Auditory-Visual Speech Processing 2007 (AVSP2007)
Kasteel Groenendaal, Hilvarenbeek, The Netherlands
The effect of accent [pronunciation of speech sounds determined by a speakerís regional or national location] on auditory speech comprehension has been well documented, but research is lacking as to its effects on visual speech understanding. In order to address this, the present study examined the effect of regional accent variation on speechreading performance. The aim was to determine if familiarity with an accent would prove to be an advantage when speechreading, and if certain regional accents would be associated with a greater clarity of visual signal than others. The study examined both the identification of accent based on visual or auditory sentences and the effect of accent variation on auditory and visual speech comprehension. Of particular interest was the effect of accent on speechreading accuracy. The two British accents chosen for comparison were Nottingham and Glaswegian.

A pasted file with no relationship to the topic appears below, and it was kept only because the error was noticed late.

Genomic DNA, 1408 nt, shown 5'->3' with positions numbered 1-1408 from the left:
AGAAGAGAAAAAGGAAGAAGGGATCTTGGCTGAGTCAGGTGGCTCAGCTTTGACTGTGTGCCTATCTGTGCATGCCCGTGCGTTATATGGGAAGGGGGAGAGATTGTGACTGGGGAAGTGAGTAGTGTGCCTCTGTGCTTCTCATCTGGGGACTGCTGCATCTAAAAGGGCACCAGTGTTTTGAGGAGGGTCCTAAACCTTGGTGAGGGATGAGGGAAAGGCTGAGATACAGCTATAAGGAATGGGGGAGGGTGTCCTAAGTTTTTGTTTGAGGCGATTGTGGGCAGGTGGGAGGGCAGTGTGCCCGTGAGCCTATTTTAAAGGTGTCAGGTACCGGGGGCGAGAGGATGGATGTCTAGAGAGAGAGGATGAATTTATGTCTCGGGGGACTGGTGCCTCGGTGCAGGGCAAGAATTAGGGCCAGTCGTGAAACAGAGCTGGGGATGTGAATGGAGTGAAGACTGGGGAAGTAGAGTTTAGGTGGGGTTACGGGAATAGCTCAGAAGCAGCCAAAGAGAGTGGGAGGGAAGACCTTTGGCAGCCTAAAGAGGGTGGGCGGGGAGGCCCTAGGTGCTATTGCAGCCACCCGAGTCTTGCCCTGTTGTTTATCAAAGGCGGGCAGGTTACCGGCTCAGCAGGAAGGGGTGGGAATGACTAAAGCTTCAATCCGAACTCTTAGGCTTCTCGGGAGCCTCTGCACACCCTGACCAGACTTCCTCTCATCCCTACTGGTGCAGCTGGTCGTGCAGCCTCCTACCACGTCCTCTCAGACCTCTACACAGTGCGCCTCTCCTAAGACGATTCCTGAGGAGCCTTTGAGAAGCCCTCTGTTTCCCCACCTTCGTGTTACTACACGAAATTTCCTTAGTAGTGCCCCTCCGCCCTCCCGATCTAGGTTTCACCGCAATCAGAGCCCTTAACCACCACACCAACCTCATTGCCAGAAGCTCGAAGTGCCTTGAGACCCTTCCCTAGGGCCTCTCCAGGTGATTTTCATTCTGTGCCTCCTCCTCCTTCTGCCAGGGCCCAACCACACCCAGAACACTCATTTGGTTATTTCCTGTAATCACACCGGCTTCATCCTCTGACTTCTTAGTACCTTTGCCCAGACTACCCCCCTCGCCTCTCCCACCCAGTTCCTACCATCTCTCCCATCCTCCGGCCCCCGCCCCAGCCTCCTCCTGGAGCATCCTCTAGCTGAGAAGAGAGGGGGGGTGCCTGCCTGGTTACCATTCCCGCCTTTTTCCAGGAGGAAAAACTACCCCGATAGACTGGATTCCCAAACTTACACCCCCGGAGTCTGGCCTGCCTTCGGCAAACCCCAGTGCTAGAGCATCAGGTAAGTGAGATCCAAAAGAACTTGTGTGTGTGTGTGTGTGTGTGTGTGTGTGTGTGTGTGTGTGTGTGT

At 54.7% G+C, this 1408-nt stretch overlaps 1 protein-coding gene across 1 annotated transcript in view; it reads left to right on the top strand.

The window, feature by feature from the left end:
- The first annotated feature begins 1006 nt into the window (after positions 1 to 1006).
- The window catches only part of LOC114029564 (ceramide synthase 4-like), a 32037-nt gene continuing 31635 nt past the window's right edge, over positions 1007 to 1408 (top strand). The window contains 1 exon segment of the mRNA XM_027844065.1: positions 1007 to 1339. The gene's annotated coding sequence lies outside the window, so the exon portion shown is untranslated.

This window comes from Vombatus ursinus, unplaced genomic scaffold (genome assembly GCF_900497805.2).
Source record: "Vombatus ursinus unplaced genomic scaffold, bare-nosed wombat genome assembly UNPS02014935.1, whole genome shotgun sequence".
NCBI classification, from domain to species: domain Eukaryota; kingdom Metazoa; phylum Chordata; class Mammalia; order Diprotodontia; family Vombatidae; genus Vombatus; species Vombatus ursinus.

Results showed that accent discrimination is possible using only visual speech. Greater accuracy was achieved when participants differentiated between the accents based on auditory sentences, but with visual speech, performance was also greater than chance [p. > .05]. This suggests that the two accents have sufficiently distinct patterns of visual articulation and auditory pronunciation to allow participants to discriminate between them. Further, the participants visual and auditory speech recognition scores were adversely affected by the use of an unfamiliar accent, with keyword recognition accuracy being reduced. These findings both replicate previous findings on the effects of auditory accent, and indicate that accent can also impact the understanding of visual speech.
Bibliographic reference. Irwin, Amy / Thomas, Sharon / Pilling, Michael (2007): "Regional accent familiarity and speechreading performance", In AVSP-2007, paper P11.